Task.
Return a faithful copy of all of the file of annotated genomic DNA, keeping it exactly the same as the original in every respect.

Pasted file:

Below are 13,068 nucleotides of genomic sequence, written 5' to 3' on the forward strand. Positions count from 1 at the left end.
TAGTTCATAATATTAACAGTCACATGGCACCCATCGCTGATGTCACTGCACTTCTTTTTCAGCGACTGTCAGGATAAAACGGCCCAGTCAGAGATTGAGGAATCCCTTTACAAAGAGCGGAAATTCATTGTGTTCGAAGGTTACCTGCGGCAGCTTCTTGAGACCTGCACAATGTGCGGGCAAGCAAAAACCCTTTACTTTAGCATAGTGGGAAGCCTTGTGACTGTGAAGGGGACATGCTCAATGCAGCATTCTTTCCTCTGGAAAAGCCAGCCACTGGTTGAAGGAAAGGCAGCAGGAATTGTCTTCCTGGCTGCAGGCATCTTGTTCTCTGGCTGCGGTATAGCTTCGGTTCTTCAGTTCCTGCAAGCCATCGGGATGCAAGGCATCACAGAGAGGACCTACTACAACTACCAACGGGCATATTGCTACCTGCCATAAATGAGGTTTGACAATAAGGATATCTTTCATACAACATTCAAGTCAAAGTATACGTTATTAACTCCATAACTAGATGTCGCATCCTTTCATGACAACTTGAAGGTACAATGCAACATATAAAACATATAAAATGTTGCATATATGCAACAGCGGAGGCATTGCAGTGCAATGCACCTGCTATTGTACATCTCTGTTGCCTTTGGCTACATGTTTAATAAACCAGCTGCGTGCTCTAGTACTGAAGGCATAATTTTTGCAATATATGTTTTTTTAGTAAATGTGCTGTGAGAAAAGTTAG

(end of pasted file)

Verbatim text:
Below are 13,068 nucleotides of genomic sequence, written 5' to 3' on the forward strand. Positions count from 1 at the left end.
TAGTTCATAATATTAACAGTCACATGGCACCCATCGCTGATGTCACTGCACTTCTTTTTCAGCGACTGTCAGGATAAAACGGCCCAGTCAGAGATTGAGGAATCCCTTTACAAAGAGCGGAAATTCATTGTGTTCGAAGGTTACCTGCGGCAGCTTCTTGAGACCTGCACAATGTGCGGGCAAGCAAAAACCCTTTACTTTAGCATAGTGGGAAGCCTTGTGACTGTGAAGGGGACATGCTCAATGCAGCATTCTTTCCTCTGGAAAAGCCAGCCACTGGTTGAAGGAAAGGCAGCAGGAATTGTCTTCCTGGCTGCAGGCATCTTGTTCTCTGGCTGCGGTATAGCTTCGGTTCTTCAGTTCCTGCAAGCCATCGGGATGCAAGGCATCACAGAGAGGACCTACTACAACTACCAACGGGCATATTGCTACCTGCCATAAATGAGGTTTGACAATAAGGATATCTTTCATACAACATTCAAGTCAAAGTATACGTTATTAACTCCATAACTAGATGTCGCATCCTTTCATGACAACTTGAAGGTACAATGCAACATATAAAACATATAAAATGTTGCATATATGCAACAGCGGAGGCATTGCAGTGCAATGCACCTGCTATTGTACATCTCTGTTGCCTTTGGCTACATGTTTAATAAACCAGCTGCGTGCTCTAGTACTGAAGGCATAATTTTTGCAATATATGTTTTTTTAGTAAATGTGCTGTGAGAAAAGTTAG